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Musician Creates Hospital Soundscape to Soothe Suffering

Music By
(Kate Reeder)
(Kate Reeder)

Beep. Clank. Ring. Click. These sounds, heard over and over again, are all too familiar in hospitals today. Yoko Sen, an electronic musician and self-proclaimed sound alchemist, believes patients deserve to hear something else.

Sen is the founder of Sen Sounds. Her mission: to alleviate suffering by reimagining the soundscape of hospitals. It began when Sen was rushed to the emergency room and experienced firsthand how patients, their families, and even medical practitioners themselves suffer from “alarm fatigue.”

Sen backs up her own hospital experience with recent data from the ECRI Institute, an organization whose mission is to benefit patient care by promoting the highest standards of safety, quality, and cost-effectiveness. In 2015, the institute released a list of the top 10 patient safety concerns. Number 1 on the list? Alarm hazards, particularly inadequate alarm configuration policies and practices.

(“In addition to missed alarms that can result from excessive alarm activations, hospitals also have to be concerned about alarms that don’t activate when a patient is in distress,” says Rob Schluth, senior project officer, ECRI Institute. “In our experience, alarm related adverse events—whether they result from missed alarms or from unrecognized alarm conditions—often can be traced to alarm systems that were not configured appropriately.”)

“Lying in a hospital bed,” Sen told Real Clear Life, “I thought to myself, it just doesn’t have to be this way.”

Sen’s passion to change the modern-day hospital experience earned her an esteemed fellowship and residency in Washington D.C.’s Halcyon Incubator, where she is currently developing the venture. In her efforts to rethink the role of art and artists in healthcare, Sen has interviewed dozens of patients about what kind of sounds they want to hear.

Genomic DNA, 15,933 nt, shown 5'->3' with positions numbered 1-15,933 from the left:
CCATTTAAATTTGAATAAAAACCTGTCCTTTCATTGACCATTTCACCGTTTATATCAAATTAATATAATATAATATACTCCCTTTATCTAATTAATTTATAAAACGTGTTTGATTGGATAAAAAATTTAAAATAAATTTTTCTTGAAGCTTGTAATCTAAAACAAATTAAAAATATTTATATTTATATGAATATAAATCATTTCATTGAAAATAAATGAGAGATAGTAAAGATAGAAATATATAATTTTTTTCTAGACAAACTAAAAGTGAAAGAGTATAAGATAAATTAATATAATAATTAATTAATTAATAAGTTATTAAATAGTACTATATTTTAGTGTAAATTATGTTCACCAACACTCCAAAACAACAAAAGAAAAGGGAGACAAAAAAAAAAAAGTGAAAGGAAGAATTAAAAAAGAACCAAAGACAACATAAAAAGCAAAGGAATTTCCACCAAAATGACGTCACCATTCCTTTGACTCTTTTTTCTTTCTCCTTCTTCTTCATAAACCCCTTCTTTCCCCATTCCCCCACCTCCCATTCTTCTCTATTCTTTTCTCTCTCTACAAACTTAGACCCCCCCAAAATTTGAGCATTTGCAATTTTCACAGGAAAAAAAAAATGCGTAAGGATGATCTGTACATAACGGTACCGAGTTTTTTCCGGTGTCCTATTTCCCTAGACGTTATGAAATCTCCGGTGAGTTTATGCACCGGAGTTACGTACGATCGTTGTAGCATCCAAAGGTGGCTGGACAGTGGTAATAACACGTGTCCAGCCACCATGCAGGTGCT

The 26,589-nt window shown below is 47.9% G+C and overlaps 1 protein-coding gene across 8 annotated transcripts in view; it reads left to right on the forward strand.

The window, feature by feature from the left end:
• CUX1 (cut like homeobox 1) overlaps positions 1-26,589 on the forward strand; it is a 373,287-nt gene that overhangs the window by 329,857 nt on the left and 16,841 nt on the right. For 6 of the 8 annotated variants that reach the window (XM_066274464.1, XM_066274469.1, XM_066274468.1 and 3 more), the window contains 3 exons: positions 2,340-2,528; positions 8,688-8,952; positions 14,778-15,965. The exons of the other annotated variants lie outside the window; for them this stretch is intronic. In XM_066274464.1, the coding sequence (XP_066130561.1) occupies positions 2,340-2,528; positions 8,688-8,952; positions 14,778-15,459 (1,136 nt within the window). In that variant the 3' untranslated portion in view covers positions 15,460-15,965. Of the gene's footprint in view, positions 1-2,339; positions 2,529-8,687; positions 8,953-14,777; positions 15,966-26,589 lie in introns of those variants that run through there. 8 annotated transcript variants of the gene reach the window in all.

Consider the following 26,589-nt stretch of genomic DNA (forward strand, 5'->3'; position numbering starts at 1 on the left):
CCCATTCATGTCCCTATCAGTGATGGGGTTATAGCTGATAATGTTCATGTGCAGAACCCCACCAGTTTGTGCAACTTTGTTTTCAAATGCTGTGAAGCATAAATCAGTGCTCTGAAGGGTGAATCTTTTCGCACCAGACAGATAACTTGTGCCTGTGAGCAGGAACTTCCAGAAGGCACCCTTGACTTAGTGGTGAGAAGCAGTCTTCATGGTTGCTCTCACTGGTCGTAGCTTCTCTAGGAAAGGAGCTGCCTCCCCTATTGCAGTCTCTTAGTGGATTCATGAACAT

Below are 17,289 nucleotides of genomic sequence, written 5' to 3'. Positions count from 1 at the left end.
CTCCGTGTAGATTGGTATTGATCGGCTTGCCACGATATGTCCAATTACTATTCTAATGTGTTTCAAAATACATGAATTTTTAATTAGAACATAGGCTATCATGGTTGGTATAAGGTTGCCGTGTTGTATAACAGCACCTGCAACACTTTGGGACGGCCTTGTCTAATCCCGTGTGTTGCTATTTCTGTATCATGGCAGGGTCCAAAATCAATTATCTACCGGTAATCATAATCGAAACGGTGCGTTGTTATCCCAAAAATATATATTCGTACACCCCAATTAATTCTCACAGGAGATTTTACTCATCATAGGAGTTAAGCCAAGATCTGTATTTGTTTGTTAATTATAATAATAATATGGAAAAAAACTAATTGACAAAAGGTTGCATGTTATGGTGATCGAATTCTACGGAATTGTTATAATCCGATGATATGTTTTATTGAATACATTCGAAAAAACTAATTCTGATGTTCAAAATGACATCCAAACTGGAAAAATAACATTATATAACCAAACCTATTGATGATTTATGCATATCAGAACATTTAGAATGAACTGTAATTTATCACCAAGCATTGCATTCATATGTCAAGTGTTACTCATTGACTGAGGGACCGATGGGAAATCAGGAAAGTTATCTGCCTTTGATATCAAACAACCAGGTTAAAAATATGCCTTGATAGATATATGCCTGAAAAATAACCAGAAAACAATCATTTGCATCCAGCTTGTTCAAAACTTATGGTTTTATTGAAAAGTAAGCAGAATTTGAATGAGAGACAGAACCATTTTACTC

Here is a camparison between the current hospital alarm and Yoko’s reimagined sound.

“It’s very difficult for many people to even imagine a hospital experience being soothing, comforting, and peaceful,” says Sen.

Trying to design something from scratch rarely comes easily. Sen sees a parallel challenge to other musicians who are thinking outside the box. James Murphy, for example, wanted to reimagine the New York subway sound experience. He tried to launch a passion project called Subway Symphony, in which he designed a unique electronic orchestra for each stop. Sounds great, right? Well it was, that is, until he had to get it approved by the Metropolitan Transportation Authority.

“Artists like him have a vision,” explains Sen. “They go to make a change. They get the support of someone really powerful. But they face this wall of bureaucracy. That’s exactly where I am right now.”

Sen notes that doctors she speaks with want a change, but it’s inevitably stymied: “It’s difficult to implement something that is so seemingly simple.” For any meaningful progress, she says, those who think outside the box need to meet in the middle with those inside the bureaucracy.

Sen’s mission is not as simple as replacing bad sounds with good ones. She is also working on reducing the overall amount of unnecessary noises in hospitals—something she hopes can ultimately bring more dignity to the patient experience. It’s a tall order for the soundscape visionary, but perhaps one day we’ll look back at how little regard we gave to patients’ aural well-being with the same sense of wonder as when we think of the days when surgeons didn’t bother washing their hands before operating.

Learn more in this video from Yoko, “The Future of Hospital Sound.” —By Reilly Dowd, RealClearLife Contributor